Page:Popular Science Monthly Volume 9.djvu/741

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in these animals. It is often connected anteriorly with a median frontal ganglion (Fig. 7, E), lying anterior to and below the brain, which supplies branches to the mouth and adjacent parts. This oral or frontal ganglion, besides being connected with the brain, also gives origin to a median recurrent nerve (e). This nerve is connected with other branches, proceeding from one or two pairs of lateral ganglia (c), near to, and taking origin from, the œsophageal cords. The system of nerves thus derived furnishes branches to the stomach, the intestines, and other viscera. In addition, we meet in insects with another well-developed set of visceral nerves, taking origin from a chain of minute ganglia, which lie upon and are connected with the large ventral ganglionated cord. These nerves are distributed to the extensive and greatly multiplied air-tubes, or respiratory organs. They are known to anatomists as "uervi transversi," and are much more developed in insects than are its representatives among any other class of arthropods.



AMONG the various branches of natural science which have in recent times attained a high development, geography holds a prominent rank. By this, however, we must understand, not so much that vast regions of previously unexplored country have been made known to the educated world; that rivers, seas, and mountains, have been discovered, and the courses of known streams more accurately defined in maps; but rather that geotectonic[2] data, of which a rich store has been collected, have been studied from broad and general points of view, and the individual phenomena ranged in the order of cause and effect. In earlier times geography was simply a catalogue of facts, and the earth's surface an ultimate datum; but nowadays we are beginning to regard the superficies of our planet as a result, to investigate the relations between its separate parts, and to note the changes which occur in it. In the words of Karl Patter: "Scientific geography by no means regards our planet as a lifeless, dead aggregate of an unorganized nature, or, as Herodotus expresses it, a disk turned on a lathe; but as a truly and specially organized body in steady process of development, bearing within itself the life-germs of further evolution. Herein consists its unity; and it is in virtue of this, its living principle, that it is a whole, lending itself to an orderly presentation and development of its great system. Furthermore, it is this which makes of it a science instructive to the human mind—an indispensa-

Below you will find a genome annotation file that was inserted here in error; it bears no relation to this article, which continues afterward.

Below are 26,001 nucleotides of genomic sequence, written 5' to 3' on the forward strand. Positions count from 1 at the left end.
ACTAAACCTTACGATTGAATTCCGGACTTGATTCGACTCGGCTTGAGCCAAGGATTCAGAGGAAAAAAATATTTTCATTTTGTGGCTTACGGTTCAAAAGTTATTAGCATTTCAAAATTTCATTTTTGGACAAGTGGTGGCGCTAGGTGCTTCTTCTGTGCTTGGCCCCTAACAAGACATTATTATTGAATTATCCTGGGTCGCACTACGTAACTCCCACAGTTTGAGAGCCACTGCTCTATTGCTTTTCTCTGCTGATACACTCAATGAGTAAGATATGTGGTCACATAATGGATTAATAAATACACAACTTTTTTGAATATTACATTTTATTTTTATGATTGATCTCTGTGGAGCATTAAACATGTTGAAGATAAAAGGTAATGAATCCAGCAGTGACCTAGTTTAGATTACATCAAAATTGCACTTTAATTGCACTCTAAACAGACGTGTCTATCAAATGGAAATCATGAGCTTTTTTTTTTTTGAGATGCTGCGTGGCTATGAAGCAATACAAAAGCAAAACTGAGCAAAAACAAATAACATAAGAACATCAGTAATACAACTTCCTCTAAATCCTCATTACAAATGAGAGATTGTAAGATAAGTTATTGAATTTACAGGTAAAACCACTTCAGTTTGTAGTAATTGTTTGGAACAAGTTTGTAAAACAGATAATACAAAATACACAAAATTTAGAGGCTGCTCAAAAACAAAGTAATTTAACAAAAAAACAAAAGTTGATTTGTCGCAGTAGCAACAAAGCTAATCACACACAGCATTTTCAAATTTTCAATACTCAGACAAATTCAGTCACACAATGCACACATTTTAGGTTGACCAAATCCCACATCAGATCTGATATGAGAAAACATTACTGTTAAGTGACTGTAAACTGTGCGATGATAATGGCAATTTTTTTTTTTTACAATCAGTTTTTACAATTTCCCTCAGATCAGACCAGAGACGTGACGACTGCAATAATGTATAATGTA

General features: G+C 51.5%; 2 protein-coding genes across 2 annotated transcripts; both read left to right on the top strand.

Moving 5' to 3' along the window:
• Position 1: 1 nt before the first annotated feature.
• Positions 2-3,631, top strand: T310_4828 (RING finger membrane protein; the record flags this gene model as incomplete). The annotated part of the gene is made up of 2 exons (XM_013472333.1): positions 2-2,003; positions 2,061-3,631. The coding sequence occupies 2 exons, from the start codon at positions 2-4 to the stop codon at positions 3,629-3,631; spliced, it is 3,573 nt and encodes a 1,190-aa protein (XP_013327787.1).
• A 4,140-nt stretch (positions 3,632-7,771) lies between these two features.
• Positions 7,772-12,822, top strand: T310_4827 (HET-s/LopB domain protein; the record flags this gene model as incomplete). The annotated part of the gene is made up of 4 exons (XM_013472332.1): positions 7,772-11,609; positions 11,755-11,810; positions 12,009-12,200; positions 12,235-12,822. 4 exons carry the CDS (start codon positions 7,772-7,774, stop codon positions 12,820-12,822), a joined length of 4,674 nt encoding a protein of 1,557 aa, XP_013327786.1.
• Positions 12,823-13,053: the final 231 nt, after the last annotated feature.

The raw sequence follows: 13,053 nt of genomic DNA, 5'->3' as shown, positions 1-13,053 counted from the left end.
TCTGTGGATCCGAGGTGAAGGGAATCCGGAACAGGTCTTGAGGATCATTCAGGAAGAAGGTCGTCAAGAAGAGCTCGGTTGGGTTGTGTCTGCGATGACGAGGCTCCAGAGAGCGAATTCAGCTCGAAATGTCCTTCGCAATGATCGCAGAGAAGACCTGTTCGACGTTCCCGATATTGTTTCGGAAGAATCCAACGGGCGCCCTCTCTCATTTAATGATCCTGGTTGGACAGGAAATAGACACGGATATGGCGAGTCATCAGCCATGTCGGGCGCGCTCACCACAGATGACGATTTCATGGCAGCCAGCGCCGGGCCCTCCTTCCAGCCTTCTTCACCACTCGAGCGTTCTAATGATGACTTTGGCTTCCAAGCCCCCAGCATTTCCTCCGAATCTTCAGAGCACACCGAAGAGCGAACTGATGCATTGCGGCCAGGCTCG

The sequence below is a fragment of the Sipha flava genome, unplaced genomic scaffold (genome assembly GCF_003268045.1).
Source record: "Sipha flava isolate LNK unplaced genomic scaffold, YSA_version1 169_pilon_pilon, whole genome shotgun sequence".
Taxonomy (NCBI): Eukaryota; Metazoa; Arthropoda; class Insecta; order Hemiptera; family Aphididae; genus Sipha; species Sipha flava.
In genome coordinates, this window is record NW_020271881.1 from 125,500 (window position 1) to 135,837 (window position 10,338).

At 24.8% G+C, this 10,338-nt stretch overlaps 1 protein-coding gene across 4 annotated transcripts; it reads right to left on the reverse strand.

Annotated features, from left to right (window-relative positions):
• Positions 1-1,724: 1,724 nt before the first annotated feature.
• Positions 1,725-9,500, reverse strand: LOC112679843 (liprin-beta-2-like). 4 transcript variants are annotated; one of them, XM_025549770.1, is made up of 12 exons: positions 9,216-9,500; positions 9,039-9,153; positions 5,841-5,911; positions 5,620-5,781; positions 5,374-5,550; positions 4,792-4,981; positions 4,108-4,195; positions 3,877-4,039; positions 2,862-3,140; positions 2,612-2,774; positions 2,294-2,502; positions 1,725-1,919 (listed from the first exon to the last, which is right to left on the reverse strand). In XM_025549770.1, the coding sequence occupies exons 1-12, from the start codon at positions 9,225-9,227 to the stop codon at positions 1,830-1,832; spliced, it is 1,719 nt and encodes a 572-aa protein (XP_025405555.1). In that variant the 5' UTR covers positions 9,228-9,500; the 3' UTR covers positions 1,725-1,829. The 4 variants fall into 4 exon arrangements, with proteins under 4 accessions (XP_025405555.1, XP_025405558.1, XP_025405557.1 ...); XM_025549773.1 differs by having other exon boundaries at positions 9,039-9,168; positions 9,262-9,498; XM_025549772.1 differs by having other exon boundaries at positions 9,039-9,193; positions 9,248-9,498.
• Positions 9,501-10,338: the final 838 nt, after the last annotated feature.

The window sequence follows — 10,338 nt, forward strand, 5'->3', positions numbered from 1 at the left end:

1. Translated from the German by J. Fitzgerald, A.M.
  2. Relating to the earth's structure.